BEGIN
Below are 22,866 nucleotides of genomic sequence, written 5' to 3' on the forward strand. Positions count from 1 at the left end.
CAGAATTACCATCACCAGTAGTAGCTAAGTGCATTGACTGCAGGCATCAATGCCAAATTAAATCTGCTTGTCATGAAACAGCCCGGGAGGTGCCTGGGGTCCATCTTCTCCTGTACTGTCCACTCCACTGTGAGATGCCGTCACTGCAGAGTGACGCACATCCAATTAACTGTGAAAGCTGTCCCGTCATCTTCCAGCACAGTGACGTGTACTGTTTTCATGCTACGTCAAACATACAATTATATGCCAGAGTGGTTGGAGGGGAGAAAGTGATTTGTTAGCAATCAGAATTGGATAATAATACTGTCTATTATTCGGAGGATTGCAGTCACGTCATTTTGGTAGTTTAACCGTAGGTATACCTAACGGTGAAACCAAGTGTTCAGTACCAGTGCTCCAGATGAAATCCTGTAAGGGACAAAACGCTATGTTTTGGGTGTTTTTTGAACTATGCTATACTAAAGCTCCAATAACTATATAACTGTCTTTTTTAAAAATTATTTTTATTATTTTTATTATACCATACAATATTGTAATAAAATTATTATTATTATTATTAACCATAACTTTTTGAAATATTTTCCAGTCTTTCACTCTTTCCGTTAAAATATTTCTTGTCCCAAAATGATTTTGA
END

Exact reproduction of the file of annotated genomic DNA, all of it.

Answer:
Below are 22,866 nucleotides of genomic sequence, written 5' to 3' on the forward strand. Positions count from 1 at the left end.
CAGAATTACCATCACCAGTAGTAGCTAAGTGCATTGACTGCAGGCATCAATGCCAAATTAAATCTGCTTGTCATGAAACAGCCCGGGAGGTGCCTGGGGTCCATCTTCTCCTGTACTGTCCACTCCACTGTGAGATGCCGTCACTGCAGAGTGACGCACATCCAATTAACTGTGAAAGCTGTCCCGTCATCTTCCAGCACAGTGACGTGTACTGTTTTCATGCTACGTCAAACATACAATTATATGCCAGAGTGGTTGGAGGGGAGAAAGTGATTTGTTAGCAATCAGAATTGGATAATAATACTGTCTATTATTCGGAGGATTGCAGTCACGTCATTTTGGTAGTTTAACCGTAGGTATACCTAACGGTGAAACCAAGTGTTCAGTACCAGTGCTCCAGATGAAATCCTGTAAGGGACAAAACGCTATGTTTTGGGTGTTTTTTGAACTATGCTATACTAAAGCTCCAATAACTATATAACTGTCTTTTTTAAAAATTATTTTTATTATTTTTATTATACCATACAATATTGTAATAAAATTATTATTATTATTATTAACCATAACTTTTTGAAATATTTTCCAGTCTTTCACTCTTTCCGTTAAAATATTTCTTGTCCCAAAATGATTTTGA